Other than the THS Concepts team, of course…
Article By: Francesca Burke
Last Update: July 2018
You might not think there are any famous land surveyors, but lots of famous names and faces have contributed to the industry. Next time you’re at a dinner party, bring up the following names and sit back to bask in the room’s full attention…
Leonard Digges was a 16th century English mathematician and surveyor, and the inventor of the theodolite. Theodolites use a telescope to measure horizontal and vertical angles. Nowadays theodolites are digital, highly accurate and incredibly useful in land surveying, although they have been adapted for use in meteorology and rocket launches.
Known as the ‘Paper Bag Building’, the Dr. Chau Chak Wing Building in Sydney is the first building in Australia designed by Canadian-American architect Frank Gehry. It forms the business school building of the University of Technology Sydney, and the design was based on the idea of a tree house. The façade is made from 320,000 custom-designed bricks, while the internal layout is quite complicated. Gehry has said of the building, ‘it’s open-ended and it hopefully gives them the spirit of invention.’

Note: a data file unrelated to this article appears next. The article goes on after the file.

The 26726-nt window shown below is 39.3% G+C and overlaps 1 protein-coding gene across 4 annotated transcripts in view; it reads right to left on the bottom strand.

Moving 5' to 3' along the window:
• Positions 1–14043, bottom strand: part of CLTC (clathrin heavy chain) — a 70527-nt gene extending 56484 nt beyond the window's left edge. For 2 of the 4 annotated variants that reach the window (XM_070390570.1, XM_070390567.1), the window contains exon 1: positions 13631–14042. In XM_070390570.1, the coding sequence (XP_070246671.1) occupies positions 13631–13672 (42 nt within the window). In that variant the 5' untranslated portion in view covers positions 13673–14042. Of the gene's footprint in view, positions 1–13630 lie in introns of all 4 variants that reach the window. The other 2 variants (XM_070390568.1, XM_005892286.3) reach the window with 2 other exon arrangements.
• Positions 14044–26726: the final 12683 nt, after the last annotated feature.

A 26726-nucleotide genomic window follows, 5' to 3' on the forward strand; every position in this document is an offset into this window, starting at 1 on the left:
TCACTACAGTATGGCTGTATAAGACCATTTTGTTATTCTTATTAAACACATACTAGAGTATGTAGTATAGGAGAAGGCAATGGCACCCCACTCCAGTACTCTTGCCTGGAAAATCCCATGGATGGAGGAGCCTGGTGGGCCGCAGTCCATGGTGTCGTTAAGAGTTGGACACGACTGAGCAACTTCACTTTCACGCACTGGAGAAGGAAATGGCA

Scottish Major-General William Roy was an accomplished surveyor who worked closely on surveying projects within the British military. Roy advocated the use of new technologies, proposing a map that established geographical coordinates of significant landmarks in order to draw maps and conduct surveys.
Between 1791 and 1853, the Principal Triangulation of Great Britain was carried out. The project used precise trigonometry to map the entirety of Great Britain and Ireland. In effect, Roy’s work signalled the beginning of the modern-day Ordnance Survey map.
A table of surveying from 1728, from Wikipedia
Jesse Ramsden was a mathematician and maker of scientific instruments. Ramsden notably invented a new, more accurate type of theodolite for William Roy around 1785 which measured latitude and longitude separations. The ‘Ramsden theodolite’ contributed heavily to the Principal Triangulation of Great Britain.
Edmund Gunter was an English mathematician who invented ‘Gunter’s chain’, a measuring unit exactly 22 yards (around 20m) long and divided into 100 links. An area of 10 square chains equals one acre.
Gunter’s chain reconciled traditional English land measurements, which are based on the number four, and the system of decimals which is based on the number 10. Because an acre measures 10 square chains, land measurement can be computed in decimalised chains and links, then converted to acres by dividing the results by 10. A ‘quarter chain’ (25 links) is known as a ‘rod’ or ‘pole’, while ten chains equal a furlong and 80 chains equal a statute mile. Even today, measurement of the public land systems in the USA and Canada is based on Gunter’s chain!